Peter Bart and Mike Fleming Jr. worked together for two decades at Daily Variety. In this weekly column, two old friends get together and grind their axes, mostly on the movie business.
FLEMING: I’m trying to recall a time while I have covered Hollywood where anything caused the level of disruption we are witnessing in this COVID-19 pandemic. In my experience, the tragedy of 9/11 came closest, followed by the L.A. riots, the strike of 2007, the global economic collapse of 2008, and the Sony hack. On all of those, you knew the business would mostly rebound, but the pandemic has shut every aspect of these industries. We don’t really know anything, in terms of when things might come back. And we can’t even say when will come that pivotal cultural moment we’ll point to years from now that let some of the air out of a taut balloon filled with anxiety, fear and sadness, and gave us a feeling we would be OK.
Big Theater Chains Regal, Cinemark, AMC & Their Furlough Dilemmas During The Coronavirus Crisis
I recall how important it felt when New York mayor Rudy Giuliani, surrounded by the heroic first responders fresh from World Trade Center recovery efforts, opened the first Saturday Night Live following the terror attacks, and told Lorne Michaels and us it was once again OK to laugh. Now, just recently on SNL‘s “Weekend Update” I heard Colin Jost crack that Giuliani went from the Mayor of 9/11 to the 9/11 of Mayors. No matter. That 2001 show opener was a zeitgeist moment I’ll never forget. I’m wondering where the new version of that will come from here. We just had a guest post from an MSNBC producer who urged that 30 Rock be shuttered for safety reasons in this pandemic, and yesterday I got more input from others who work there and are terrified. So maybe we can’t count on SNL leading people toward recovery; it is unclear when the show will return.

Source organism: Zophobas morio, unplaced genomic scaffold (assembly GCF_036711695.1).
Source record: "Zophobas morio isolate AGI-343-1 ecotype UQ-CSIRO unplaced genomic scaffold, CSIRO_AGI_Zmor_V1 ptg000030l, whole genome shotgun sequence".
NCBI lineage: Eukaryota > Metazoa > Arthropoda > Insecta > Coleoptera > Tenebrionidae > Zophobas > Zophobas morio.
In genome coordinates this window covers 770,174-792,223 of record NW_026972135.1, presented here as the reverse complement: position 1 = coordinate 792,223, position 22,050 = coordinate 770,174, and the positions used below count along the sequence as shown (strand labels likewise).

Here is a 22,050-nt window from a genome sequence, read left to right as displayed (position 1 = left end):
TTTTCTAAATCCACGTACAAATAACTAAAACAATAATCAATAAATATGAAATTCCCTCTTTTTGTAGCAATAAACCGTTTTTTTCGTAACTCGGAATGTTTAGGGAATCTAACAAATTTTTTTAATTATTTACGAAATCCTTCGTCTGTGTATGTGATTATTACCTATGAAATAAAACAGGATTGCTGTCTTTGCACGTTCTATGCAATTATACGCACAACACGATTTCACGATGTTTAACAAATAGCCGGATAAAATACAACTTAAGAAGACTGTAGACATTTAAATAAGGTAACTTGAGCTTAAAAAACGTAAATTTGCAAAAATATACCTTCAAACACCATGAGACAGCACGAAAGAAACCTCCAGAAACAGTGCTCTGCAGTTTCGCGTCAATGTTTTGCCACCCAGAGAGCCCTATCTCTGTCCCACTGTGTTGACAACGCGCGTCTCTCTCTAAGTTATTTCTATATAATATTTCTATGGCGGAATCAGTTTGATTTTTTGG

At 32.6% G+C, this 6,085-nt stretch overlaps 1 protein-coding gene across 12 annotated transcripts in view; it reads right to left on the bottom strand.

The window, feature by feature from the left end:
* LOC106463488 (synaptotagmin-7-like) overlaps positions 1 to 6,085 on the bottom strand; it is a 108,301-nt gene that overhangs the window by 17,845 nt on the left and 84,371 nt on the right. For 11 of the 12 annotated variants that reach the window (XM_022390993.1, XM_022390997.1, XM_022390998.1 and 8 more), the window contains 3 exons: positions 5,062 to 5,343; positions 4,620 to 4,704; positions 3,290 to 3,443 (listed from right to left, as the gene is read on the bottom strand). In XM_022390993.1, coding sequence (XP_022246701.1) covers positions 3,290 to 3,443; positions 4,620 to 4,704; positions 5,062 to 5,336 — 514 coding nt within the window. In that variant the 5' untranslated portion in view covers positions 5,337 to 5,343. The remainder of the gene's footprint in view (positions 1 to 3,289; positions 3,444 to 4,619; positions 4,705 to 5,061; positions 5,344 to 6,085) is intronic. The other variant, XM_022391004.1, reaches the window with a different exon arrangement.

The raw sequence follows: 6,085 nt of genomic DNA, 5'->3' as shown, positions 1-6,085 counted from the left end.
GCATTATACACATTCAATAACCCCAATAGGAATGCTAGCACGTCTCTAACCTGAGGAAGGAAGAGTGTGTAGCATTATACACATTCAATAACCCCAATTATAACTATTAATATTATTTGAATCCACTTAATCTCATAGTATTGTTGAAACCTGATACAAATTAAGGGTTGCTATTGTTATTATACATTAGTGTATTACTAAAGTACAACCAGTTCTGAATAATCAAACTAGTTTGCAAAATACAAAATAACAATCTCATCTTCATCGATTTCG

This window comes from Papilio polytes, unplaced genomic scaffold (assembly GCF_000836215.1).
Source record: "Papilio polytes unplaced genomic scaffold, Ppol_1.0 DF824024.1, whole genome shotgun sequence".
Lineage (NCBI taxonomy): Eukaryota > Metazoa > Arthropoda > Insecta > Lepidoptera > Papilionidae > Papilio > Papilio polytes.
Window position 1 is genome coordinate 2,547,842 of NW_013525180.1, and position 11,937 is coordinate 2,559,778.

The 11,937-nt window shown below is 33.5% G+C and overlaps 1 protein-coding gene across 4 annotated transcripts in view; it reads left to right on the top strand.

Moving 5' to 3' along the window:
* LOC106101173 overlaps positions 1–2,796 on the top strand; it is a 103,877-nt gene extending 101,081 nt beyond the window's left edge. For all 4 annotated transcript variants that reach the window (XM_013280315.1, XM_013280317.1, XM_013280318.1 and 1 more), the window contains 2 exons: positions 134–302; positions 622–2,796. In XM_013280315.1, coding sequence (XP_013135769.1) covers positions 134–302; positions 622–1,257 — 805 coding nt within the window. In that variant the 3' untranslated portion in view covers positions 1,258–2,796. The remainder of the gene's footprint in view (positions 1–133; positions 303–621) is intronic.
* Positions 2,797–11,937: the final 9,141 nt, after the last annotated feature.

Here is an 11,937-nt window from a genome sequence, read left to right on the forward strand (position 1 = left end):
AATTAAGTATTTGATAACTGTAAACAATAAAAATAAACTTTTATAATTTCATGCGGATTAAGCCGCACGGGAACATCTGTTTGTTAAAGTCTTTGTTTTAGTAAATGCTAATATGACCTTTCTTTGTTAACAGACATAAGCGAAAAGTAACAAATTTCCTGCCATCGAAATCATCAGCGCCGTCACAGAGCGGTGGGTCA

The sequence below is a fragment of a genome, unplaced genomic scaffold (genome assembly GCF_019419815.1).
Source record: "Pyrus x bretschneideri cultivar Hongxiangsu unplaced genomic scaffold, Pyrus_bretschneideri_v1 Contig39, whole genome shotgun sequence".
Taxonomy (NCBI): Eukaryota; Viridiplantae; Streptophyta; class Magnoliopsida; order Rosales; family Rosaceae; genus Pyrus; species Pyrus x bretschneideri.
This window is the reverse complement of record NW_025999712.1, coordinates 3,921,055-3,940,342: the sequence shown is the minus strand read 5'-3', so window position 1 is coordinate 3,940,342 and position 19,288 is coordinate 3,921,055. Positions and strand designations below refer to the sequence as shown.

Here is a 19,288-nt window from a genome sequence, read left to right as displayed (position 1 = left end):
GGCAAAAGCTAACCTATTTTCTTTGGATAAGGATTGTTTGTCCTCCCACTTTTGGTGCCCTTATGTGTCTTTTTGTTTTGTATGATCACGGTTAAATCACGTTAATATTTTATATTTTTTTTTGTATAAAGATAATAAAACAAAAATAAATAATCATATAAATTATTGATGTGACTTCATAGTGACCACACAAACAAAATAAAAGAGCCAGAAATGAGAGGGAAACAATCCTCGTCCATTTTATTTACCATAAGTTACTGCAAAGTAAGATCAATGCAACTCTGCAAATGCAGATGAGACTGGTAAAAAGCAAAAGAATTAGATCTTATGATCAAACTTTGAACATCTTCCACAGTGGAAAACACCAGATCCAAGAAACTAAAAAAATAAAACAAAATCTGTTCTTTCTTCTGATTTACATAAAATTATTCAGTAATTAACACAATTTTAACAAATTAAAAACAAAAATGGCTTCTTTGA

Even trying to turn the page is perilous. We just saw Gal Gadot – who seems like a perfectly nice person and whose Wonder Woman turn erased the stigma that a woman could not carry a superhero movie by herself, making possible Captain Marvel, Black Widow, Birds of Prey and everything to come — incite the white hot viral mob when she got her pals to warble John Lennon’s “Imagine,” the idea being that a hopeful song might make people feel better and not alone. OK, it was gong-worthy but harmless, and the vicious outcry has put on edge many a celeb who might be tempted to provide the public some viral diversion. And then we’ve got President Trump announcing he’s giving this crisis just two weeks before everything restarts, even when the Surgeon General said this week would be bad and so far he has been right about a spike in cases and shortage of supplies and hospital beds in the U.S. I’ve been covering movies so long that often, things in life remind me of movie moments. Peter, does our President not sound a little like this guy?
In Hollywood, we’re seeing talent agencies and theater chains whose revenues screeched to a halt slash salaries and impose “temporary layoffs,” a phrase I haven’t heard since the theme song to the ’70s sitcom Good Times. Name agents at Paradigm who fell under that category are essentially stuck for 90 days before their contracts fall into breach and they can seek other jobs, even though they are not waiting to see if they get brought back and are already trying to catch on at other agencies which are themselves engaging in cutbacks. It’s a nightmare. Versions of this are happening all over town: boutique agencies and companies and PR companies are cutting in a struggle to survive, as there was no way to pre-plan for a virtual shutdown of their revenue streams. Personal publicists are hoping to not be put on hiatus by celeb clients who pay the same $5,000 a month they did 30 years ago, but still eye that expense as the first one they cut.
We’re once again open for business on showbiz deal and casting stories, even just to help them and get back to some sense of normalcy. The WGA smartly pushed talks on a new deal, and I’m hearing their desire is to regroup in a year. There are serious issues for them and SAG-AFTRA to address with an influx of streaming that leaves no chance of backend upside. It’s all about leverage and there is none, for either side to threaten a strike or lockout as a raging global pandemic kills thousands each day. Cannes postponed with hopes to come back in late spring or early summer, but who wants to get on a plane and go to the Croisette? And I’ve heard industry people who are not tech-savvy rave about Zoom and High-Five, and how these teleconferencing tools probably will forever change script meetings and writer rooms and general Hollywood meetings, as isolation becomes a regular part of business life.